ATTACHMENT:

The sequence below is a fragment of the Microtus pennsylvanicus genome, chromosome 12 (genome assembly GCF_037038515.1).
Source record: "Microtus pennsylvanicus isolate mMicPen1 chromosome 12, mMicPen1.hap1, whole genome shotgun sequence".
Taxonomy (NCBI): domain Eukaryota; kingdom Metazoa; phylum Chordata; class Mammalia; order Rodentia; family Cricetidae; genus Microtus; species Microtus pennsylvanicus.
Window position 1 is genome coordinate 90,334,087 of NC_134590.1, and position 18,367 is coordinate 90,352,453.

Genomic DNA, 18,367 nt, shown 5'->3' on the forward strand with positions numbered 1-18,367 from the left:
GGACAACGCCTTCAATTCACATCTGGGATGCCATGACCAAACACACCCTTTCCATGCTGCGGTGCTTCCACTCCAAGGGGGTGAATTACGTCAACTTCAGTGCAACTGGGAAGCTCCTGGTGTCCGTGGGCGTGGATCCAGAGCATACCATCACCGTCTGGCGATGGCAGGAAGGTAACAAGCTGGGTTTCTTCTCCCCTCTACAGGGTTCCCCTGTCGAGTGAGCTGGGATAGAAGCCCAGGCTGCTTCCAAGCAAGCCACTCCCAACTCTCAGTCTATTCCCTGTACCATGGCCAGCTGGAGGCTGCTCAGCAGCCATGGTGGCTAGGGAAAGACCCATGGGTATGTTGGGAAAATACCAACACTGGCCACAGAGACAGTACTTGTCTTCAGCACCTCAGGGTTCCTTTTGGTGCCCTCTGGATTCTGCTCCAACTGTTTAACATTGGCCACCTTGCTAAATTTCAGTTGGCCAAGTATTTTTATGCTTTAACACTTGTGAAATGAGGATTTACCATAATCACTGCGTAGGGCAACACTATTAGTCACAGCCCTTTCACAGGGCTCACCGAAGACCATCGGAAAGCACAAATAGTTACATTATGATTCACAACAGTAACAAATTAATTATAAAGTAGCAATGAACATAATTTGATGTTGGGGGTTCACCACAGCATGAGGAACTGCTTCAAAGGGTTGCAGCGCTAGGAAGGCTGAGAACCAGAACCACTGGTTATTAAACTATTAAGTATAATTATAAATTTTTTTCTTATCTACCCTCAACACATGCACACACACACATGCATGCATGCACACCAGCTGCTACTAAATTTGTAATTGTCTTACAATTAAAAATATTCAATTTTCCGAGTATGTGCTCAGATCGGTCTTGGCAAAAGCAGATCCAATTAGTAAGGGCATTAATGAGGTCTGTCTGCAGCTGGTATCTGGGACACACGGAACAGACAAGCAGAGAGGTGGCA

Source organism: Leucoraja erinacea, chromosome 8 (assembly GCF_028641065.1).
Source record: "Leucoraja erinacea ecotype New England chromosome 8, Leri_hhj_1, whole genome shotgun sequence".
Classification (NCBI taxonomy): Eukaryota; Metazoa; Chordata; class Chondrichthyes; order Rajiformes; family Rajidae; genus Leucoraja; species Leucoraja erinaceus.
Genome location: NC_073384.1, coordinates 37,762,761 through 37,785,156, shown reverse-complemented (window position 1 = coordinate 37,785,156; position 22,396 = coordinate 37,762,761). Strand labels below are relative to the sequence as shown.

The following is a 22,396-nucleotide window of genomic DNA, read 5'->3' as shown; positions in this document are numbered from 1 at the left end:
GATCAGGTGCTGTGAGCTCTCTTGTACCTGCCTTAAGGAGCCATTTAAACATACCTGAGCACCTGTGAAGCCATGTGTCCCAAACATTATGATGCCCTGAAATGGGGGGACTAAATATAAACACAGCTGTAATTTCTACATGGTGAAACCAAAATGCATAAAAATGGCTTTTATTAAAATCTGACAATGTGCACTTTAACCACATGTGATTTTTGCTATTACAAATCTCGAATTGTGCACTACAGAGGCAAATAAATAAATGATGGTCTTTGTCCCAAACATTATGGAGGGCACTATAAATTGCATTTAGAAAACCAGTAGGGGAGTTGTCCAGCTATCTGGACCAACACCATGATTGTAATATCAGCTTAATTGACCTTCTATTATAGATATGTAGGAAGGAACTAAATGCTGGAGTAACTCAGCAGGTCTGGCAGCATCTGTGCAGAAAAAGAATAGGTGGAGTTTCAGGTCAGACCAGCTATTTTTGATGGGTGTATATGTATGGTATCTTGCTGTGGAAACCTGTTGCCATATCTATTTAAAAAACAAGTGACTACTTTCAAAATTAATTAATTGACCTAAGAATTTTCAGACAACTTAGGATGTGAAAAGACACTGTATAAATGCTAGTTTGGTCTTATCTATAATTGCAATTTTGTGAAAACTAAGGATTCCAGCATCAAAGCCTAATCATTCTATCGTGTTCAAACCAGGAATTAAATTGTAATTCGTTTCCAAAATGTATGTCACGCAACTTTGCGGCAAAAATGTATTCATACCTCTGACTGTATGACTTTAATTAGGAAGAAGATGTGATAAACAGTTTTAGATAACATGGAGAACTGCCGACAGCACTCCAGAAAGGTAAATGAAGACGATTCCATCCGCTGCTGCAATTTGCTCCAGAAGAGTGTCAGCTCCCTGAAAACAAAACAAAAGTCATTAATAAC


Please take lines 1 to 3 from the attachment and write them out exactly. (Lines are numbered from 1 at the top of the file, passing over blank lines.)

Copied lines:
The sequence below is a fragment of the Microtus pennsylvanicus genome, chromosome 12 (genome assembly GCF_037038515.1).
Source record: "Microtus pennsylvanicus isolate mMicPen1 chromosome 12, mMicPen1.hap1, whole genome shotgun sequence".
Taxonomy (NCBI): domain Eukaryota; kingdom Metazoa; phylum Chordata; class Mammalia; order Rodentia; family Cricetidae; genus Microtus; species Microtus pennsylvanicus.